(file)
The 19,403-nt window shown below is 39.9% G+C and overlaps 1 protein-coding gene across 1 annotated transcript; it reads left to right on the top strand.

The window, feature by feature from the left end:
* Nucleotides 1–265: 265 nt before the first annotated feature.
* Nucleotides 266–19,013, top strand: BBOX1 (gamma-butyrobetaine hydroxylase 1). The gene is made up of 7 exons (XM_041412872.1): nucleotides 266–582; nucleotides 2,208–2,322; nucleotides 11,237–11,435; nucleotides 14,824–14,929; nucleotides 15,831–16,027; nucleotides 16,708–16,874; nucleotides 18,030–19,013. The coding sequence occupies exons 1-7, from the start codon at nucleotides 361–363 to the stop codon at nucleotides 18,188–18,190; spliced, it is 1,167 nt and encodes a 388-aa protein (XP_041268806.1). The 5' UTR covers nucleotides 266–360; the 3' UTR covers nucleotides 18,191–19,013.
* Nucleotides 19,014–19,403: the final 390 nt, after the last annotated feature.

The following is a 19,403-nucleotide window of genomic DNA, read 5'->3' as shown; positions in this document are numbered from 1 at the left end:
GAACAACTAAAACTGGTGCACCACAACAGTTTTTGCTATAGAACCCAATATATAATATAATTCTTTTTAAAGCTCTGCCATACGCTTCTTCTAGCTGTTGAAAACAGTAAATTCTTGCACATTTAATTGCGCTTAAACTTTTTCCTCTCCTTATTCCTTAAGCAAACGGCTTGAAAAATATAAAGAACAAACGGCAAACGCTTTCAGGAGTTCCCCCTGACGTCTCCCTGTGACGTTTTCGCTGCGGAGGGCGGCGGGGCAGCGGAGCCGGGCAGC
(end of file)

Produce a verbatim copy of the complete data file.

The 19,403-nt window shown below is 39.9% G+C and overlaps 1 protein-coding gene across 1 annotated transcript; it reads left to right on the top strand.

The window, feature by feature from the left end:
* Nucleotides 1–265: 265 nt before the first annotated feature.
* Nucleotides 266–19,013, top strand: BBOX1 (gamma-butyrobetaine hydroxylase 1). The gene is made up of 7 exons (XM_041412872.1): nucleotides 266–582; nucleotides 2,208–2,322; nucleotides 11,237–11,435; nucleotides 14,824–14,929; nucleotides 15,831–16,027; nucleotides 16,708–16,874; nucleotides 18,030–19,013. The coding sequence occupies exons 1-7, from the start codon at nucleotides 361–363 to the stop codon at nucleotides 18,188–18,190; spliced, it is 1,167 nt and encodes a 388-aa protein (XP_041268806.1). The 5' UTR covers nucleotides 266–360; the 3' UTR covers nucleotides 18,191–19,013.
* Nucleotides 19,014–19,403: the final 390 nt, after the last annotated feature.

The following is a 19,403-nucleotide window of genomic DNA, read 5'->3' as shown; positions in this document are numbered from 1 at the left end:
GAACAACTAAAACTGGTGCACCACAACAGTTTTTGCTATAGAACCCAATATATAATATAATTCTTTTTAAAGCTCTGCCATACGCTTCTTCTAGCTGTTGAAAACAGTAAATTCTTGCACATTTAATTGCGCTTAAACTTTTTCCTCTCCTTATTCCTTAAGCAAACGGCTTGAAAAATATAAAGAACAAACGGCAAACGCTTTCAGGAGTTCCCCCTGACGTCTCCCTGTGACGTTTTCGCTGCGGAGGGCGGCGGGGCAGCGGAGCCGGGCAGC